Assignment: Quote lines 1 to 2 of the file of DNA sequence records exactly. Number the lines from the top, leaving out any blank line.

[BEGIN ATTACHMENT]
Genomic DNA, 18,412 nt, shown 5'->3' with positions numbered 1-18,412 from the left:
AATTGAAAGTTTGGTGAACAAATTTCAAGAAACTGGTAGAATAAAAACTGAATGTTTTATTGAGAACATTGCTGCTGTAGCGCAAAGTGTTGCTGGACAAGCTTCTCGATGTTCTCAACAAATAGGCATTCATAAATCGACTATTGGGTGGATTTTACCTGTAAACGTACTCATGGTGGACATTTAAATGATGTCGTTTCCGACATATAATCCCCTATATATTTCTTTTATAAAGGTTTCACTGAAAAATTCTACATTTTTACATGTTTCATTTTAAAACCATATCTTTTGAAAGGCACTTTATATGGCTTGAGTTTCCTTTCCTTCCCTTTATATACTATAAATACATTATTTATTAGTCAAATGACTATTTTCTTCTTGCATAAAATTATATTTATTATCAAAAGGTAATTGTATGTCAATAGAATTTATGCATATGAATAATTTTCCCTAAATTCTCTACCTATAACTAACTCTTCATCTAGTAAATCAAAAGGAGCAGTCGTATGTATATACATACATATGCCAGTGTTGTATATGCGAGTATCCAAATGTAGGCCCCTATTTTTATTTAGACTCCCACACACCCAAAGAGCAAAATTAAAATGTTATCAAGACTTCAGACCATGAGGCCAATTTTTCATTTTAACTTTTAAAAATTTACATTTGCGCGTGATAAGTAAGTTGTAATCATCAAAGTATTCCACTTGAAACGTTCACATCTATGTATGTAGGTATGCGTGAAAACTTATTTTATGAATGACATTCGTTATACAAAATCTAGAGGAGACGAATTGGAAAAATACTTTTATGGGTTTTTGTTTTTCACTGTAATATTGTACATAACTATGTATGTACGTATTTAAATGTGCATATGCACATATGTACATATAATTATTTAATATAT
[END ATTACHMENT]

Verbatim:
Genomic DNA, 18,412 nt, shown 5'->3' with positions numbered 1-18,412 from the left:
AATTGAAAGTTTGGTGAACAAATTTCAAGAAACTGGTAGAATAAAAACTGAATGTTTTATTGAGAACATTGCTGCTGTAGCGCAAAGTGTTGCTGGACAAGCTTCTCGATGTTCTCAACAAATAGGCATTCATAAATCGACTATTGGGTGGATTTTACCTGTAAACGTACTCATGGTGGACATTTAAATGATGTCGTTTCCGACATATAATCCCCTATATATTTCTTTTATAAAGGTTTCACTGAAAAATTCTACATTTTTACATGTTTCATTTTAAAACCATATCTTTTGAAAGGCACTTTATATGGCTTGAGTTTCCTTTCCTTCCCTTTATATACTATAAATACATTATTTATTAGTCAAATGACTATTTTCTTCTTGCATAAAATTATATTTATTATCAAAAGGTAATTGTATGTCAATAGAATTTATGCATATGAATAATTTTCCCTAAATTCTCTACCTATAACTAACTCTTCATCTAGTAAATCAAAAGGAGCAGTCGTATGTATATACATACATATGCCAGTGTTGTATATGCGAGTATCCAAATGTAGGCCCCTATTTTTATTTAGACTCCCACACACCCAAAGAGCAAAATTAAAATGTTATCAAGACTTCAGACCATGAGGCCAATTTTTCATTTTAACTTTTAAAAATTTACATTTGCGCGTGATAAGTAAGTTGTAATCATCAAAGTATTCCACTTGAAACGTTCACATCTATGTATGTAGGTATGCGTGAAAACTTATTTTATGAATGACATTCGTTATACAAAATCTAGAGGAGACGAATTGGAAAAATACTTTTATGGGTTTTTGTTTTTCACTGTAATATTGTACATAACTATGTATGTACGTATTTAAATGTGCATATGCACATATGTACATATAATTATTTAATATAT